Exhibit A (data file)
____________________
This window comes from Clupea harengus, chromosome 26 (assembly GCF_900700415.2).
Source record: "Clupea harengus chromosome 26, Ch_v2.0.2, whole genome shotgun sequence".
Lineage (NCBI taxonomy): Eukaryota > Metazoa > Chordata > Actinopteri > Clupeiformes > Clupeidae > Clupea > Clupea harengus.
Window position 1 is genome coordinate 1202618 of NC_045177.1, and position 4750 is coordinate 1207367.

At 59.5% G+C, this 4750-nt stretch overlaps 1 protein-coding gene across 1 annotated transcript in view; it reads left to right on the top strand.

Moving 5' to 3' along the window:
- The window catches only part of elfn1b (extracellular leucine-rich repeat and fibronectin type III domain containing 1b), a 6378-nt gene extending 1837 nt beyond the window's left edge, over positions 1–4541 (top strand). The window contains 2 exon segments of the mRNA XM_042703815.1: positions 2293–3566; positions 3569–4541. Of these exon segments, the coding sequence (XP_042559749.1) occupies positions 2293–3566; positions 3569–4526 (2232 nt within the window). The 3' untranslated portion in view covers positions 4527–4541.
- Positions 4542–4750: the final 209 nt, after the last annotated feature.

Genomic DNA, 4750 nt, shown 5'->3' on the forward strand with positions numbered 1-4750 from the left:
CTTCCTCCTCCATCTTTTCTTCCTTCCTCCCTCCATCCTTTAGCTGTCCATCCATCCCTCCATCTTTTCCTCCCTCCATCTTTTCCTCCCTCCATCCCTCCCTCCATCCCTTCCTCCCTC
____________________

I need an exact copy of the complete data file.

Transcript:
This window comes from Clupea harengus, chromosome 26 (assembly GCF_900700415.2).
Source record: "Clupea harengus chromosome 26, Ch_v2.0.2, whole genome shotgun sequence".
Lineage (NCBI taxonomy): Eukaryota > Metazoa > Chordata > Actinopteri > Clupeiformes > Clupeidae > Clupea > Clupea harengus.
Window position 1 is genome coordinate 1202618 of NC_045177.1, and position 4750 is coordinate 1207367.

At 59.5% G+C, this 4750-nt stretch overlaps 1 protein-coding gene across 1 annotated transcript in view; it reads left to right on the top strand.

Moving 5' to 3' along the window:
- The window catches only part of elfn1b (extracellular leucine-rich repeat and fibronectin type III domain containing 1b), a 6378-nt gene extending 1837 nt beyond the window's left edge, over positions 1–4541 (top strand). The window contains 2 exon segments of the mRNA XM_042703815.1: positions 2293–3566; positions 3569–4541. Of these exon segments, the coding sequence (XP_042559749.1) occupies positions 2293–3566; positions 3569–4526 (2232 nt within the window). The 3' untranslated portion in view covers positions 4527–4541.
- Positions 4542–4750: the final 209 nt, after the last annotated feature.

Genomic DNA, 4750 nt, shown 5'->3' on the forward strand with positions numbered 1-4750 from the left:
CTTCCTCCTCCATCTTTTCTTCCTTCCTCCCTCCATCCTTTAGCTGTCCATCCATCCCTCCATCTTTTCCTCCCTCCATCTTTTCCTCCCTCCATCCCTCCCTCCATCCCTTCCTCCCTC